Federal Bureau of Investigation, Department of Justice
Notice of proposed rulemaking.
Elsewhere in the Federal Register, the Federal Bureau of Investigation (FBI), a component of the Department of Justice, has published a notice of a new Privacy Act system of records, JUSTICE/FBI-021, the Data Integration and Visualization System (DIVS). In this notice of proposed rulemaking, the FBI proposes to exempt this system from certain provisions of the Privacy Act in order to avoid interference with the national security and criminal law enforcement functions and responsibilities of the FBI. Public comment is invited.
Comments must be received by September 30, 2010.
Address all comments to Privacy Analyst, Office of Privacy and Civil Liberties, National Place Building, 1331 Pennsylvania Ave., NW., Suite 940, Washington, DC 20530-0001 or facsimile 202-307-0693. To ensure proper handling, please reference the CPCLO Order No. in your correspondence. You may review an electronic version of the proposed rule at http://www.regulations.gov. You may also comment via the Internet to the Privacy and Civil Liberties Office at DOJPrivacyACTProposedRegulations@usdoj.gov; or by using the comment form for this regulation at http://www.regulations.gov. Please include the CPCLO Order No. in the subject box.
Please note that the Department is requesting that electronic comments be submitted before midnight Eastern Daylight Savings Time on the day the comment period closes because http://www.regulations.gov terminates the public's ability to submit comments at midnight Eastern time on the day the comment period closes. Commenters in time zones other than Eastern Time may want to consider this so that their electronic comments are received. All comments sent via regular or express mail will be considered timely if postmarked on the day the comment period closes.
Posting of Public Comments: Please note that all comments received are considered part of the public record and made available for public inspection online at http://www.regulations.gov and in the Department's public docket. Such information includes personal identifying information (such as your name, address, etc.) voluntarily submitted by the commenter.
If you want to submit personal identifying information (such as your name, address, etc.) as part of your comment, but do not want it to be posted online or made available in the public docket, you must include the phrase “PERSONAL IDENTIFYING INFORMATION” in the first paragraph of your comment. You must also place all the personal identifying information you do not want posted online or made available in the public docket in the first paragraph of your comment and identify what information you want redacted.
If you want to submit confidential business information as part of your comment, but do not want it to be posted online or made available in the public docket, you must include the phrase “CONFIDENTIAL BUSINESS INFORMATION” in the first paragraph of your comment. You must also prominently identify confidential business information to be redacted within the comment. If a comment has so much confidential business information that it cannot be effectively redacted, all or part of that comment may not be posted online or made available in the public docket.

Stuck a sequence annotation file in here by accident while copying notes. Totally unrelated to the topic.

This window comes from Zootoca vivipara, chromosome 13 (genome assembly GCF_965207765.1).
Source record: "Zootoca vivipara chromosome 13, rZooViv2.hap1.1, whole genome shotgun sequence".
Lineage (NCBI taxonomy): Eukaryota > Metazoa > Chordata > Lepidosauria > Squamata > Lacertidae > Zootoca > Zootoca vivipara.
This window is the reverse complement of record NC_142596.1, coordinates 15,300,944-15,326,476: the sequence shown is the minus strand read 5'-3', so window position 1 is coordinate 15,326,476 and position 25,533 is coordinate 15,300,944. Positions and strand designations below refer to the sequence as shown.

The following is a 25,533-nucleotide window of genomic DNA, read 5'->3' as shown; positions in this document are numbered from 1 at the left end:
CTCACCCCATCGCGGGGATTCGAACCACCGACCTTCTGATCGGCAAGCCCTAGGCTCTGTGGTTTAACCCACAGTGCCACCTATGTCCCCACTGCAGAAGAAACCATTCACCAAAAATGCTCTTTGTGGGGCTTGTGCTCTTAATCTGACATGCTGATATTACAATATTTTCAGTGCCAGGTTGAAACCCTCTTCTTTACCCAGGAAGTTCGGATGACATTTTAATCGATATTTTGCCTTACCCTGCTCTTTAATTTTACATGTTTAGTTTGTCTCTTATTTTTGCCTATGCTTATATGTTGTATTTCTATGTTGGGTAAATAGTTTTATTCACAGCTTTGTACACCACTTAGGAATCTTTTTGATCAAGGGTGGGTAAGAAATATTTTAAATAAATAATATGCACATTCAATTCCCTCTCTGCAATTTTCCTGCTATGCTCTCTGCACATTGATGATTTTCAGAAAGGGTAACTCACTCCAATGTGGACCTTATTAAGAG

Personal identifying information and confidential business information identified and located as set forth above will be redacted and the comment, in redacted form, will be posted online and placed in the Department's public docket file. Please note that the Freedom of Information Act applies to all comments received. If you wish to inspect the agency's public docket file in person by appointment, please see the FOR FURTHER INFORMATION paragraph.Start Further Info
FOR FURTHER INFORMATION CONTACT:
Erin Page, Assistant General Counsel, Privacy and Civil Liberties Unit, Office of the General Counsel, FBI, Washington, DC 20535-0001, telephone 202-324-3000.End Further Info End Preamble Start Supplemental Information
In the Notice section of today's Federal Register, the FBI published a new Privacy Act system of records, the Data Integration and Visualization System (DIVS), Justice/FBI-021. The system enhances the analysis and presentation of data maintained in support of the FBI's multifaceted investigative mission by enabling access, search, integration, and analytics across multiple existing databases. The system also allows users to save their queries and create a separate record of relevant identifiers and information.
In this rulemaking, the FBI proposes to exempt certain records in this Privacy Act system of records from certain provisions of the Privacy Act in order to avoid interference with the law enforcement, intelligence and counterintelligence, and counterterrorism responsibilities of the FBI as established in federal law and policy.
Regulatory Flexibility Act
This proposed rule relates to individuals as opposed to small business entities. Pursuant to the requirements of the Regulatory Flexibility Act, 5 U.S.C. 601-612, therefore, the proposed rule will not have a significant economic impact on a substantial number of small entities.
Small Business Regulatory Enforcement Fairness Act
The Small Business Regulatory Enforcement Fairness Act (SBREFA) of 1996, codified as a note to 5 U.S.C. 601, requires the FBI to comply with small entity requests for information and advice about compliance with statutes and regulations within FBI jurisdiction. Any small entity that has a question regarding this document may contact the person listed in FOR FURTHER INFORMATION CONTACT. Persons can obtain further information regarding SBREFA on the Small Business Administration's Web page at http://www.sba.gov/advo/archive/sum_sbrefa.html. Start Printed Page 53263
Paperwork Reduction Act
The Paperwork Reduction Act of 1995, 44 U.S.C. 3507(d), requires that the FBI consider the impact of paperwork and other information collection burdens imposed on the public. There are no current or new information collection requirements associated with this proposed rule. The records that are contributed to DIVS are created by the FBI or other law enforcement and intelligence entities and sharing of this information electronically will not increase the paperwork burden on the public.
Title II of the Unfunded Mandates Reform Act of 1995 (UMRA), Public Law 104-4, 109 Stat. 48, requires Federal agencies to assess the effects of certain regulatory actions on State, local, and tribal governments, and the private sector. UMRA requires a written statement of economic and regulatory alternatives for proposed and final rules that contain Federal mandates. A “Federal mandate” is a new or additional enforceable duty, imposed on any State, local, or tribal government, or the private sector. If any Federal mandate causes those entities to spend, in aggregate, $100 million or more in any one year, the UMRA analysis is required. This proposed rule would not impose Federal mandates on any State, local, or tribal government or the private sector.Start List of Subjects